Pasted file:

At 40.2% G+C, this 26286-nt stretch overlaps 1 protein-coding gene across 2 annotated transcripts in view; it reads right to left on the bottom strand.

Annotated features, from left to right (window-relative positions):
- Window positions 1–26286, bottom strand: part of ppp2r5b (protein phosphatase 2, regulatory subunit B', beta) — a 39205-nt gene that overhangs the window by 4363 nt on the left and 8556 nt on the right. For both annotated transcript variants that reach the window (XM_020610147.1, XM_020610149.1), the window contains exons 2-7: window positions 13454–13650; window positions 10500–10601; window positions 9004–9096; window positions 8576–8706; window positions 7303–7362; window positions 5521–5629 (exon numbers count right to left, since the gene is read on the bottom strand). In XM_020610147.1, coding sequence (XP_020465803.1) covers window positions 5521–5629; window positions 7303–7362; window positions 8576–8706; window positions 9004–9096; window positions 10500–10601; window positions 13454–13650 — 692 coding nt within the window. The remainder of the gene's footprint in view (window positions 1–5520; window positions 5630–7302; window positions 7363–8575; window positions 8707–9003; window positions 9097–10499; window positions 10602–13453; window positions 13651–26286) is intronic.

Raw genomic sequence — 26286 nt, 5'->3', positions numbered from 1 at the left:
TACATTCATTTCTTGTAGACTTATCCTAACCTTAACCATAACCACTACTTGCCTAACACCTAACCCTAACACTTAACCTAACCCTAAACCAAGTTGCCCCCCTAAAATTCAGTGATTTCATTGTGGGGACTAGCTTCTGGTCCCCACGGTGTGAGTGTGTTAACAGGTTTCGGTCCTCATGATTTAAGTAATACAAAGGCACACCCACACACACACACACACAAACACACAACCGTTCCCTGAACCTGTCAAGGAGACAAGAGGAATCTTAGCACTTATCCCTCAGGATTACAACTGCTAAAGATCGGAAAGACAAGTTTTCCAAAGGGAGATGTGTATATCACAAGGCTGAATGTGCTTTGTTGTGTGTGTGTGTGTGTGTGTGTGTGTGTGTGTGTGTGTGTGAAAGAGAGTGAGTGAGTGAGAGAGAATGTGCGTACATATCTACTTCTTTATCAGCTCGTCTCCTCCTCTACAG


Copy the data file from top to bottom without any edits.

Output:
At 40.2% G+C, this 26286-nt stretch overlaps 1 protein-coding gene across 2 annotated transcripts in view; it reads right to left on the bottom strand.

Annotated features, from left to right (window-relative positions):
- Window positions 1–26286, bottom strand: part of ppp2r5b (protein phosphatase 2, regulatory subunit B', beta) — a 39205-nt gene that overhangs the window by 4363 nt on the left and 8556 nt on the right. For both annotated transcript variants that reach the window (XM_020610147.1, XM_020610149.1), the window contains exons 2-7: window positions 13454–13650; window positions 10500–10601; window positions 9004–9096; window positions 8576–8706; window positions 7303–7362; window positions 5521–5629 (exon numbers count right to left, since the gene is read on the bottom strand). In XM_020610147.1, coding sequence (XP_020465803.1) covers window positions 5521–5629; window positions 7303–7362; window positions 8576–8706; window positions 9004–9096; window positions 10500–10601; window positions 13454–13650 — 692 coding nt within the window. The remainder of the gene's footprint in view (window positions 1–5520; window positions 5630–7302; window positions 7363–8575; window positions 8707–9003; window positions 9097–10499; window positions 10602–13453; window positions 13651–26286) is intronic.

Raw genomic sequence — 26286 nt, 5'->3', positions numbered from 1 at the left:
TACATTCATTTCTTGTAGACTTATCCTAACCTTAACCATAACCACTACTTGCCTAACACCTAACCCTAACACTTAACCTAACCCTAAACCAAGTTGCCCCCCTAAAATTCAGTGATTTCATTGTGGGGACTAGCTTCTGGTCCCCACGGTGTGAGTGTGTTAACAGGTTTCGGTCCTCATGATTTAAGTAATACAAAGGCACACCCACACACACACACACACAAACACACAACCGTTCCCTGAACCTGTCAAGGAGACAAGAGGAATCTTAGCACTTATCCCTCAGGATTACAACTGCTAAAGATCGGAAAGACAAGTTTTCCAAAGGGAGATGTGTATATCACAAGGCTGAATGTGCTTTGTTGTGTGTGTGTGTGTGTGTGTGTGTGTGTGTGTGTGTGTGTGAAAGAGAGTGAGTGAGTGAGAGAGAATGTGCGTACATATCTACTTCTTTATCAGCTCGTCTCCTCCTCTACAG